Whether it’s a quick drive to the grocery store or a long trip to the cabin, keeping kids safe while in the car is top of mind for parents.
Proper restraint systems like car seats and seat belts can greatly reduce childhood injury from car crashes. Last year, the American Academy of Pediatrics issued updated guidelines for car seat safety. Read on for recommendations to keep your children of all ages safe in the car.
- Infants and toddlers: Parents should keep their children in rear-facing car seats as long as possible. This includes nearly all children under age 2 and most children up to age 4. Most car seats brands now have seats that allow children up to 40 pounds to remain rear facing.
- Toddlers and preschoolers: Once children have outgrown a rear-facing car seat, they should continue to ride in a car seat until they reach the seat’s length and weight limits, which is usually 65 pounds or more.
- School-aged children: When kids outgrow their car seat limits, they should ride in a belt-positioning booster seat until a seat belt will fit them correctly. Seat belts will usually fit children between the ages 8 and 12 years old who are taller than 4 feet 9 inches.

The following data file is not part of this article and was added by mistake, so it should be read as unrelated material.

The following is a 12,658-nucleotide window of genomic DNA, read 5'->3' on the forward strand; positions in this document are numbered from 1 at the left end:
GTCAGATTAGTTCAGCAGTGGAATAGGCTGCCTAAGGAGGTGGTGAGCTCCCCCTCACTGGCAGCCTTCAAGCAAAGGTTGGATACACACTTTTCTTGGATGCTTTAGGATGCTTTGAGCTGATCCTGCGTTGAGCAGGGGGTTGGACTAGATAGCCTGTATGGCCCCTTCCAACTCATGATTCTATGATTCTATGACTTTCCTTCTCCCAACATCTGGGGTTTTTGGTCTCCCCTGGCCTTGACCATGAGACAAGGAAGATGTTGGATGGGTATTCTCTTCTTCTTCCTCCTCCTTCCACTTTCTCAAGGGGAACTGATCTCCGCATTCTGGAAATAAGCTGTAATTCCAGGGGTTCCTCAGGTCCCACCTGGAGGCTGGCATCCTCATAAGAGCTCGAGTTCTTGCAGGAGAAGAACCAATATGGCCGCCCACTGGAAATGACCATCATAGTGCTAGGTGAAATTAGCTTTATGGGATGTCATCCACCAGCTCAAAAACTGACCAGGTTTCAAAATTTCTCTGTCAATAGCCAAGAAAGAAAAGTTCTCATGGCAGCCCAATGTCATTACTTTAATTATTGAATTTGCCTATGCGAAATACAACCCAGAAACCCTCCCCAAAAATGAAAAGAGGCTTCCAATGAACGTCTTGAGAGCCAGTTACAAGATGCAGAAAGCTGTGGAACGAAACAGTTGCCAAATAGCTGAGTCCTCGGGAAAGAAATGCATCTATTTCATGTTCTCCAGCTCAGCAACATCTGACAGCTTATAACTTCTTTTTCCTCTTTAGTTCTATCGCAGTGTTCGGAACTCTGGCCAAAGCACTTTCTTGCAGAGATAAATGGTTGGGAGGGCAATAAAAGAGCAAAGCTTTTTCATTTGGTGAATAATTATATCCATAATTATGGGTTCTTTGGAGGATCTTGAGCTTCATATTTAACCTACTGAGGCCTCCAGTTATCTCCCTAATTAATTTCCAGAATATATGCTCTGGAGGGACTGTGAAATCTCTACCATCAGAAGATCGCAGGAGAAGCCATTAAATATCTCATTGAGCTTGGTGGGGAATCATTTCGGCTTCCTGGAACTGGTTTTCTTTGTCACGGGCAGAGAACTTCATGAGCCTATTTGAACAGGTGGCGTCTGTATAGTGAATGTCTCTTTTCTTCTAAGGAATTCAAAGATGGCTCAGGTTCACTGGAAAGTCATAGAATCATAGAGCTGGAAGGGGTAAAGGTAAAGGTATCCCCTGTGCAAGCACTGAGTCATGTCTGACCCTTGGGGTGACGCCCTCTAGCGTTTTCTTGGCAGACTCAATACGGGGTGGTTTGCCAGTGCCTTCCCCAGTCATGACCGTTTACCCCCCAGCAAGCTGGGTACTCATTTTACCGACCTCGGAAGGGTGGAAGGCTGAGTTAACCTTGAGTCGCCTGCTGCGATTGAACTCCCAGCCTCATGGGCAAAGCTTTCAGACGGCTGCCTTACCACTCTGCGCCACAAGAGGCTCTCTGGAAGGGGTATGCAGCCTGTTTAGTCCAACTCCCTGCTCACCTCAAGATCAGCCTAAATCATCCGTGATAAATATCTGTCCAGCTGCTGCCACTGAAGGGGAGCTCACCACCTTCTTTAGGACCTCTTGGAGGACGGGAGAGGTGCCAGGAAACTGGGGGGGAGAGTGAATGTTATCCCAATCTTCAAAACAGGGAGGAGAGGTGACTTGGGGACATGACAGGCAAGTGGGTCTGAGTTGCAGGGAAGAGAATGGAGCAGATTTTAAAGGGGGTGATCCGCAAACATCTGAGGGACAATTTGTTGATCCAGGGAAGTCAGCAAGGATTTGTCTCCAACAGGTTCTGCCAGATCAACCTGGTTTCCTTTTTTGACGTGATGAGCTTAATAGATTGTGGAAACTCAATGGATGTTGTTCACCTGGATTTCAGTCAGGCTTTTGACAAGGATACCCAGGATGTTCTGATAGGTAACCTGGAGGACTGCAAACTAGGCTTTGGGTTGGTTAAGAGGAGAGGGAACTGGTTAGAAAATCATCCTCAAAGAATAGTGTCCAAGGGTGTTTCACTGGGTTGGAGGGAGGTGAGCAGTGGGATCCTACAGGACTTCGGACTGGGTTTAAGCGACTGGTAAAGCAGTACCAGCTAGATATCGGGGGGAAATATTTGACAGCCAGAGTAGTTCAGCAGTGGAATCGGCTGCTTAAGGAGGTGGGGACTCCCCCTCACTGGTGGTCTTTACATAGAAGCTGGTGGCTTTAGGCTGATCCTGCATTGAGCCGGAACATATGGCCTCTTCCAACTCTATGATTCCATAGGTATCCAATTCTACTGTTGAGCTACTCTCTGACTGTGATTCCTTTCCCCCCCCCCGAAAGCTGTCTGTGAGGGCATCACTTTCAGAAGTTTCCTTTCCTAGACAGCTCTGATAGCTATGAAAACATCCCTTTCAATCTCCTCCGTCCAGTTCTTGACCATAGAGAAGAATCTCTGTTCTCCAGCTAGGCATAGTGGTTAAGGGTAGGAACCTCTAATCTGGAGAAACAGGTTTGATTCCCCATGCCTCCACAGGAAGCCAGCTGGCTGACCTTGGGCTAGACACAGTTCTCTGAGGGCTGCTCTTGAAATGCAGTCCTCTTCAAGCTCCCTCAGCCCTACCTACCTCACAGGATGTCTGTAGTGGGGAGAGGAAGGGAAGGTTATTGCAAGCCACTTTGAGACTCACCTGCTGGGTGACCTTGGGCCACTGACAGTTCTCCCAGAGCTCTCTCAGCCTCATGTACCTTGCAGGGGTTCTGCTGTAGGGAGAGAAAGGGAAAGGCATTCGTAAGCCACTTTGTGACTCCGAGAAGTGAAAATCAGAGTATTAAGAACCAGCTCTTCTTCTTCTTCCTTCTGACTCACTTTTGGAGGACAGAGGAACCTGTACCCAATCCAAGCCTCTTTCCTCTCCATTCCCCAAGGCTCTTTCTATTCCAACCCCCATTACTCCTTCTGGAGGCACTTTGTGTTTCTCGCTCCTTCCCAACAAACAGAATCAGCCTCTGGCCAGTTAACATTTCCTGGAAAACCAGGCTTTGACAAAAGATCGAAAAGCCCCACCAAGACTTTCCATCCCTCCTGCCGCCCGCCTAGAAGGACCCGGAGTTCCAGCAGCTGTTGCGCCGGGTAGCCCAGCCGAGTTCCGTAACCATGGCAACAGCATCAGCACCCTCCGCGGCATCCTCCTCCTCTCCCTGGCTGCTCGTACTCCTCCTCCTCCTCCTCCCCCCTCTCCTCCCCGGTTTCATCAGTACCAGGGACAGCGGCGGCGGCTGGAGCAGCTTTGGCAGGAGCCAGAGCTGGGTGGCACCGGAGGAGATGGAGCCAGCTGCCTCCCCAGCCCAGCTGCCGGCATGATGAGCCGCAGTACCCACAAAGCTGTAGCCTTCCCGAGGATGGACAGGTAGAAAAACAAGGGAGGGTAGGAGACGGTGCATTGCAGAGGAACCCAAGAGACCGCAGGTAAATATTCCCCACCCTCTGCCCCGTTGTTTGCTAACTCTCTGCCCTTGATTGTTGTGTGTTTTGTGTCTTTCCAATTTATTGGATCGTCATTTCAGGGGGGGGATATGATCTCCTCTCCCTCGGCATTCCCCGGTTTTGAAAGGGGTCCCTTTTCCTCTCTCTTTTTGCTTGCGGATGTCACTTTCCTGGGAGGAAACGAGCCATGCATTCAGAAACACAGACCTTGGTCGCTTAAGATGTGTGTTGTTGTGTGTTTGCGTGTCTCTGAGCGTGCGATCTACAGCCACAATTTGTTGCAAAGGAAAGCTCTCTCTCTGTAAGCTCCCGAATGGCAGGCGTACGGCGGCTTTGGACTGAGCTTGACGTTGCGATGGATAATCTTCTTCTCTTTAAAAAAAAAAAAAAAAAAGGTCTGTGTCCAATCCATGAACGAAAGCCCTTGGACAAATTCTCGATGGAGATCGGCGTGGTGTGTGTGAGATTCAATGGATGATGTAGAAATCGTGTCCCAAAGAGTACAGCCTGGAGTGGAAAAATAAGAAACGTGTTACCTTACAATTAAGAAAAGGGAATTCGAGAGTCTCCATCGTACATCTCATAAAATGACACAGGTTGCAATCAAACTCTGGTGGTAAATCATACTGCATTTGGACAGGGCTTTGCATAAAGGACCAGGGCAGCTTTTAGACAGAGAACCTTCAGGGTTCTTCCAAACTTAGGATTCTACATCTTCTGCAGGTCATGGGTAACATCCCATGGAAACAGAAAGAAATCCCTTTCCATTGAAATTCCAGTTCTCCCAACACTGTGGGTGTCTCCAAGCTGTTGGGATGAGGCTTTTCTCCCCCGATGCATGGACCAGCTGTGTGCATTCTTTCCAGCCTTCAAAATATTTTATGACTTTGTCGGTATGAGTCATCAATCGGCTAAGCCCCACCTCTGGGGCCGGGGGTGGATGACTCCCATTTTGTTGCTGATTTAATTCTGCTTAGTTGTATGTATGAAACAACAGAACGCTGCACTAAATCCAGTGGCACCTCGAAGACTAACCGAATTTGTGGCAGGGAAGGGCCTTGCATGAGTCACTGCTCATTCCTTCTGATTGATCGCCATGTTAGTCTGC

- Adolescents and teens: Once kids exceed the limits of a booster seat, they can use the vehicle seat belts alone, but should always use both the lap and shoulder belt. All children under the age of 13 should remain in the rear seats of the vehicle.
If you have questions about what car seat or booster seat is right for your child, ask your pediatrician at your next well-child check. Schedule your well-child exam today.